Imagine a world without Google, the search engine so pervasive it’s the starting point for more than 5 billion queries a day. That’s the reality facing Australia, where the tech giant is threatening to unplug its homepage in a standoff with the government.

Google opposes a planned law that would force the company and Facebook Inc. to pay Australian publishers for news content. The internet juggernaut’s ultimatum to local lawmakers — change the legislation, or else — has left a digital vacuum hanging over a nation that essentially knows just one way to navigate the web. Google runs 95% of internet searches in Australia.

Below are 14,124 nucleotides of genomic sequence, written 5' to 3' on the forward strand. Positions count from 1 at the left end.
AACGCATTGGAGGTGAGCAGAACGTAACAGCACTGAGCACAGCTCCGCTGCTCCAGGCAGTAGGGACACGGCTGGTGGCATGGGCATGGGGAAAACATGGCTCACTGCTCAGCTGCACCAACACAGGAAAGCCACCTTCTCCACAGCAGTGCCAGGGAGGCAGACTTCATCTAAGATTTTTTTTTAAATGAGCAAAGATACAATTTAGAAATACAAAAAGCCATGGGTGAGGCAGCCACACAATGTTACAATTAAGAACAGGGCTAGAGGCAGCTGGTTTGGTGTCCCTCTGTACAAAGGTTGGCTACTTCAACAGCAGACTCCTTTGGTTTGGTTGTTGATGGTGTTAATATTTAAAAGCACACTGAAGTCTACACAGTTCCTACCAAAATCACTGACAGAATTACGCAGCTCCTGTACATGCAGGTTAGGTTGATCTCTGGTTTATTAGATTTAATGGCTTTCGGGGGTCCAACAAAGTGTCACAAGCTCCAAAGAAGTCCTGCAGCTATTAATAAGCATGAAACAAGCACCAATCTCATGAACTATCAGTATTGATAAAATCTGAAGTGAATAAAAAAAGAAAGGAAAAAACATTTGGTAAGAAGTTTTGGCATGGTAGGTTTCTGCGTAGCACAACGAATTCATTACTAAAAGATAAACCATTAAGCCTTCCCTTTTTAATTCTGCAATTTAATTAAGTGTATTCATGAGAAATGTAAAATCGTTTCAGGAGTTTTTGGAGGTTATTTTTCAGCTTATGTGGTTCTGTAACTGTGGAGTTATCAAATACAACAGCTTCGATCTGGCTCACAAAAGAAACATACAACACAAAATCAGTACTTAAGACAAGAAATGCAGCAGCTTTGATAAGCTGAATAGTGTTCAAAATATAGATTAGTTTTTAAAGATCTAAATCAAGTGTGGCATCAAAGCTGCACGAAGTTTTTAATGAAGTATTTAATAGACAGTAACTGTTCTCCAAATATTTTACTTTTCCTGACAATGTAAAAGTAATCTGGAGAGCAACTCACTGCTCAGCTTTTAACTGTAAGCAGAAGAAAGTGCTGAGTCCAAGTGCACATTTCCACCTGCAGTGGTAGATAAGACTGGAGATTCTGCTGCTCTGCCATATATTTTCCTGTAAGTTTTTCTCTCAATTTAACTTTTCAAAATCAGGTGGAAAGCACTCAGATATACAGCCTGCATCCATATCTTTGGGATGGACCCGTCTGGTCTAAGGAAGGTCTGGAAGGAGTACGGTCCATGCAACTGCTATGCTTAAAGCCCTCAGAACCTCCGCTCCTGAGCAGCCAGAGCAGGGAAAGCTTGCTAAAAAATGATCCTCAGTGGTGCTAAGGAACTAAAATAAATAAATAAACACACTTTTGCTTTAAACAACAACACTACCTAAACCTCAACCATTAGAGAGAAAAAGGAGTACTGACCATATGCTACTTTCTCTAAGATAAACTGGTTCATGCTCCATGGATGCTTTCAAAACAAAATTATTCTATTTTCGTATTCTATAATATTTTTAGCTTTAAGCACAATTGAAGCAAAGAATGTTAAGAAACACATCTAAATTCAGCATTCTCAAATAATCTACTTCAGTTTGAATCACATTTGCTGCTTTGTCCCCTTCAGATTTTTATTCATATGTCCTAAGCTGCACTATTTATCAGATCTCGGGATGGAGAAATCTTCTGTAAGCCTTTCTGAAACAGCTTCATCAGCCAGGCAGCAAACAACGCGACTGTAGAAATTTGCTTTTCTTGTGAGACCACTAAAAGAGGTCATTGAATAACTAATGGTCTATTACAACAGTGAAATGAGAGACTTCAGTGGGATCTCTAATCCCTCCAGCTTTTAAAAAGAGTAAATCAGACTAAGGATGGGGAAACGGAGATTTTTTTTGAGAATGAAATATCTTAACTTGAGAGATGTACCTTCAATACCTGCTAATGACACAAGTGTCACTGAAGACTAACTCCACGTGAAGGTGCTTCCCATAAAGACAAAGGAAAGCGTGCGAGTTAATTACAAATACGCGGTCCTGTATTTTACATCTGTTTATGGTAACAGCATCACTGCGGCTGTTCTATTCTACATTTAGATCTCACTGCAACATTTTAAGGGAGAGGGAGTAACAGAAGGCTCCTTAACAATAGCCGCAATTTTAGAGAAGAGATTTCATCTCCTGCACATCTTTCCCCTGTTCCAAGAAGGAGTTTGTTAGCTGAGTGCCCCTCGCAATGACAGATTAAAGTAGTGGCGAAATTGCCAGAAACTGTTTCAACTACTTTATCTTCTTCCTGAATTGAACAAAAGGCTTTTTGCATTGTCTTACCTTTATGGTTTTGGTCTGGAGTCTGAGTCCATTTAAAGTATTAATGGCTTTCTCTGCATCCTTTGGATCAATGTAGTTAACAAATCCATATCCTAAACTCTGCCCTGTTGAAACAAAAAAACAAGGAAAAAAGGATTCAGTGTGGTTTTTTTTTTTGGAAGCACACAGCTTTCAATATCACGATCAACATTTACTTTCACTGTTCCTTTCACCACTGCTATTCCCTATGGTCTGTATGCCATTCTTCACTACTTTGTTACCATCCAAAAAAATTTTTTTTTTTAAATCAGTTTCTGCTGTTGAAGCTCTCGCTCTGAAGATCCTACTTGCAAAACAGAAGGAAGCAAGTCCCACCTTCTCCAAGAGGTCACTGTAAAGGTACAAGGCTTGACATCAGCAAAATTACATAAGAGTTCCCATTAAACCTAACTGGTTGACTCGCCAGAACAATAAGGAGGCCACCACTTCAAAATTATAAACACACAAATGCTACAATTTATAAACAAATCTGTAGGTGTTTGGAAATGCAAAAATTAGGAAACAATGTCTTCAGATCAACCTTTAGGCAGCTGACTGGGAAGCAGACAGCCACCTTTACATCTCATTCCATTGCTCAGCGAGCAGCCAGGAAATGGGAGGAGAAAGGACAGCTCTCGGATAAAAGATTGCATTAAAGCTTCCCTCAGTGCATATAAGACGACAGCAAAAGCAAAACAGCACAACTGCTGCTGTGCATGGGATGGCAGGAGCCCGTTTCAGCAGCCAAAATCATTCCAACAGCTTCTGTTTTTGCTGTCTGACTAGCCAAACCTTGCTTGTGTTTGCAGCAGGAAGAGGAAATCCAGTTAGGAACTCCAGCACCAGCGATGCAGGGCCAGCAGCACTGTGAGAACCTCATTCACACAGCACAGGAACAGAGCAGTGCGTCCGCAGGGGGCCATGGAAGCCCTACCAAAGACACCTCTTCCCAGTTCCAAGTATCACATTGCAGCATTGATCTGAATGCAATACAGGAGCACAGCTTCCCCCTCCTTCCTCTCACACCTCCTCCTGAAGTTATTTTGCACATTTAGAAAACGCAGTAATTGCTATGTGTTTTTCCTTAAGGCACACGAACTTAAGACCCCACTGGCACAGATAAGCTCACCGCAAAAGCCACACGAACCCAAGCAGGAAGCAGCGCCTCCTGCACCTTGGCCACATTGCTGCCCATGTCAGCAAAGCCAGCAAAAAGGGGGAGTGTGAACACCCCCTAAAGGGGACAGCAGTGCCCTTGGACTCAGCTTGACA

Potential fallout from the spat goes far beyond Australia for Alphabet Inc.-owned Google, whose dominance of global advertising has made it a target for watchdogs worldwide. If the company backs down in Australia, the pay-for-news law risks becoming a template for jurisdictions including Canada and the European Union that are following the quarrel and keen to shorten Google’s lead.